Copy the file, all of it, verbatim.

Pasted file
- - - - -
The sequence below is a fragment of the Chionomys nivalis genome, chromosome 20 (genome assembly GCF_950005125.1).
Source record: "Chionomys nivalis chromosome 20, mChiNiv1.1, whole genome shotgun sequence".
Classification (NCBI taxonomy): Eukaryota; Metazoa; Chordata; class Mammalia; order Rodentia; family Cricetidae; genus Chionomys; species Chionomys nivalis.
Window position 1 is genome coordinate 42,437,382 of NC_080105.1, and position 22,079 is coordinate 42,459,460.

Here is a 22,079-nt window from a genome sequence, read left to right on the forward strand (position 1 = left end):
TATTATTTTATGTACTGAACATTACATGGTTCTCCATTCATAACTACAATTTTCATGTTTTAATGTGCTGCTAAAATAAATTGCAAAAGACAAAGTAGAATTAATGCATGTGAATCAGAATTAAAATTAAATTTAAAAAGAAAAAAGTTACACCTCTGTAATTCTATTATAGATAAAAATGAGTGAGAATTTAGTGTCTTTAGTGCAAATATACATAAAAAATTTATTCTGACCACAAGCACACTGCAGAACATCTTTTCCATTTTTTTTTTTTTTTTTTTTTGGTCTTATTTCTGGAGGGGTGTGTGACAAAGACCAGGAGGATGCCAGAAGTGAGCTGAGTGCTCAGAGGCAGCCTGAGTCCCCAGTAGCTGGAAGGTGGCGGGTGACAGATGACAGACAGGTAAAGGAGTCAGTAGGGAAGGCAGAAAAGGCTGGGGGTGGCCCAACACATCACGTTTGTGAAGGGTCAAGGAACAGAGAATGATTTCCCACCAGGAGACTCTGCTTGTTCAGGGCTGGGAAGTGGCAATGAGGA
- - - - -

The sequence below is a fragment of the Chionomys nivalis genome, chromosome 20 (genome assembly GCF_950005125.1).
Source record: "Chionomys nivalis chromosome 20, mChiNiv1.1, whole genome shotgun sequence".
Classification (NCBI taxonomy): Eukaryota; Metazoa; Chordata; class Mammalia; order Rodentia; family Cricetidae; genus Chionomys; species Chionomys nivalis.
Window position 1 is genome coordinate 42,437,382 of NC_080105.1, and position 22,079 is coordinate 42,459,460.

Here is a 22,079-nt window from a genome sequence, read left to right on the forward strand (position 1 = left end):
TATTATTTTATGTACTGAACATTACATGGTTCTCCATTCATAACTACAATTTTCATGTTTTAATGTGCTGCTAAAATAAATTGCAAAAGACAAAGTAGAATTAATGCATGTGAATCAGAATTAAAATTAAATTTAAAAAGAAAAAAGTTACACCTCTGTAATTCTATTATAGATAAAAATGAGTGAGAATTTAGTGTCTTTAGTGCAAATATACATAAAAAATTTATTCTGACCACAAGCACACTGCAGAACATCTTTTCCATTTTTTTTTTTTTTTTTTTTTGGTCTTATTTCTGGAGGGGTGTGTGACAAAGACCAGGAGGATGCCAGAAGTGAGCTGAGTGCTCAGAGGCAGCCTGAGTCCCCAGTAGCTGGAAGGTGGCGGGTGACAGATGACAGACAGGTAAAGGAGTCAGTAGGGAAGGCAGAAAAGGCTGGGGGTGGCCCAACACATCACGTTTGTGAAGGGTCAAGGAACAGAGAATGATTTCCCACCAGGAGACTCTGCTTGTTCAGGGCTGGGAAGTGGCAATGAGGA